Rhodohypoxis Fervour

I have a silly number of rhodohypoxis but, in my defence, I was smitten when I first saw them.  I was working at an alpine nursery and watched entranced as hundreds and hundreds of 6cm pots burst into flower; crammed full of red, pink and white flowers.

R. ‘Pinky’

They flower for weeks on end and are pretty easy to look after.  Keep on dead-heading (the spent flowers come away easily) and water regularly throughout spring and summer.  Planted in well draining beds or in terracotta pots they make a great, long-lasting show, quickly increase in number and seem to pique people’s interest.  But surprisingly (at least in my experience) they are not widely known.

In autumn, I put all my pots under the greenhouse staging and stop watering completely.  After a few weeks the dried, dead growth pulls away freely and they can then be left undisturbed until  March, when I start infrequent watering again.  By early April new leaves begin to emerge:

Now is the time to increase your stock.  Propagation by division is straight-forward: knock out each plant and divide into two or three – the corm-like tubers separate easily –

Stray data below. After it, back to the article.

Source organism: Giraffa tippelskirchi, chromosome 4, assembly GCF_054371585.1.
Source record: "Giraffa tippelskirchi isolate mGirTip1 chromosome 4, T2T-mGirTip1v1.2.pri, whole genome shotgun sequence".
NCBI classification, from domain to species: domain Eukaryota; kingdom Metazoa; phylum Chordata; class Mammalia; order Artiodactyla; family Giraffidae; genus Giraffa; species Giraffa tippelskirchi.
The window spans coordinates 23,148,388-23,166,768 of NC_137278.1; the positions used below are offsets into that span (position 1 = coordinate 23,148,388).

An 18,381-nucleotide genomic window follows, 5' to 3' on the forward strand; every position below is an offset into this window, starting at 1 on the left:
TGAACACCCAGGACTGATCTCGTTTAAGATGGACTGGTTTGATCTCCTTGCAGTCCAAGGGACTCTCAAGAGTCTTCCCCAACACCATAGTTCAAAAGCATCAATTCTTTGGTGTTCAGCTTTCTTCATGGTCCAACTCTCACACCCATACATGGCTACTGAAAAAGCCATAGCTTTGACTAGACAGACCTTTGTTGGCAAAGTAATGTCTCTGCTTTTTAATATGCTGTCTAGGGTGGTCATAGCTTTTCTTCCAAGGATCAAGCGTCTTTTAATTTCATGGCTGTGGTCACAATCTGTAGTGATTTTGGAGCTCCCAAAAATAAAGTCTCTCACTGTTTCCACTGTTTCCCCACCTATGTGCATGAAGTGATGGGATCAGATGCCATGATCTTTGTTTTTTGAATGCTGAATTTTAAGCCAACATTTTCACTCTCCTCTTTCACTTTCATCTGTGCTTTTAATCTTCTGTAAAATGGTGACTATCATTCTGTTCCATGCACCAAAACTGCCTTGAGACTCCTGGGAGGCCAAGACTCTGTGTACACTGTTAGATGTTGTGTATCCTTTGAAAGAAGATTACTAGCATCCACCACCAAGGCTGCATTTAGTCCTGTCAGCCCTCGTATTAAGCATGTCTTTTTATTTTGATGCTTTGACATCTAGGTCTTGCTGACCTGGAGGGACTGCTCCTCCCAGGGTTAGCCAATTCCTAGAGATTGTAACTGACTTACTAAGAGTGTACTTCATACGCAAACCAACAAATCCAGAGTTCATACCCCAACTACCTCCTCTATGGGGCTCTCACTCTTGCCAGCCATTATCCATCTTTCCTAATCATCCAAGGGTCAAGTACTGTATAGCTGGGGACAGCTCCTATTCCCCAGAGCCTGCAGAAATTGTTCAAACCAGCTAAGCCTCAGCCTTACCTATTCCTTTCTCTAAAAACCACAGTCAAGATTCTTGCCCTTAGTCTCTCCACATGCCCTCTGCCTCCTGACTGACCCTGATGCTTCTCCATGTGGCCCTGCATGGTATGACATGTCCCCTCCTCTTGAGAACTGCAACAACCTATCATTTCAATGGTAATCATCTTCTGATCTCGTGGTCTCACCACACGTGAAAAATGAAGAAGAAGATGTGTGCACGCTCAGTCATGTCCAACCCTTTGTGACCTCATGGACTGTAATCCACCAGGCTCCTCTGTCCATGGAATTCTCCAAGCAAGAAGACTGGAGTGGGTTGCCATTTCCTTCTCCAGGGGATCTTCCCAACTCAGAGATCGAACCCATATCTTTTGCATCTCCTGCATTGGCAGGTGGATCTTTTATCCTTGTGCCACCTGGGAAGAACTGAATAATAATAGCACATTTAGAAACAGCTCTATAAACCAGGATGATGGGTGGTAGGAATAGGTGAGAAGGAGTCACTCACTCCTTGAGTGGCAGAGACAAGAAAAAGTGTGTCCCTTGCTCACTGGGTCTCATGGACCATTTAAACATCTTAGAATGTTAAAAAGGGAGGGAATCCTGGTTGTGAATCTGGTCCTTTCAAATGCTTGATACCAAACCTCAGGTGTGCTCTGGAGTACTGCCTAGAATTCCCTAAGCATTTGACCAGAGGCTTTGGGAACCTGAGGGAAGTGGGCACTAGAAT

and re-pot using ericaceous compost (if you use it).  I don’t and they seem to thrive in anything other than alkaline soil.

Top dress with gravel, put them outside, protect against mice

– or, like me, don’t protect against mice – throw a tantrum, pop a patience pill and wait for them to flower.  It won’t be long.

I put these in the cold frame just to keep the rodents off ; they haven’t all started flowering yet but many are under way.

I have about ten varieties: this is ‘Tetra Red‘;

here is ‘Candy Stripe‘;

and my favourite, ‘Hebron Farm Red Eye‘ – a pink-tinged white with golden centre.   (Pedant’s Corner: strictly speaking this is a x Rhodoxis)

Picta‘ is a another white

which looks lovely en masse, with its pink blush.  Can you tell it’s still raining in Sussex?

R. ‘Fred Broome‘ may fade a little if left all day in full sun

and here’s one of my newer acquisitions – ‘Pintado.’  Similar but a little shorter than ‘Candy Stripe.’

So, yes, as I said, I’m pretty smitten by this beautiful little plant, originally from the Drakensburg mountains in South Africa.  And why do I have so many?  Because I keep on propagating them!  I give them away as gifts – which are always well received – and I used to sell them on a little stall outside my house, with other choice little alpines.  But now I plan to plant them out into a raised, sharply draining bed at the Priory – and make up some more pots.  And if the pesky, pernicious, pilfering, pestiferous podents rodents don’t get them, they should look mighty fine.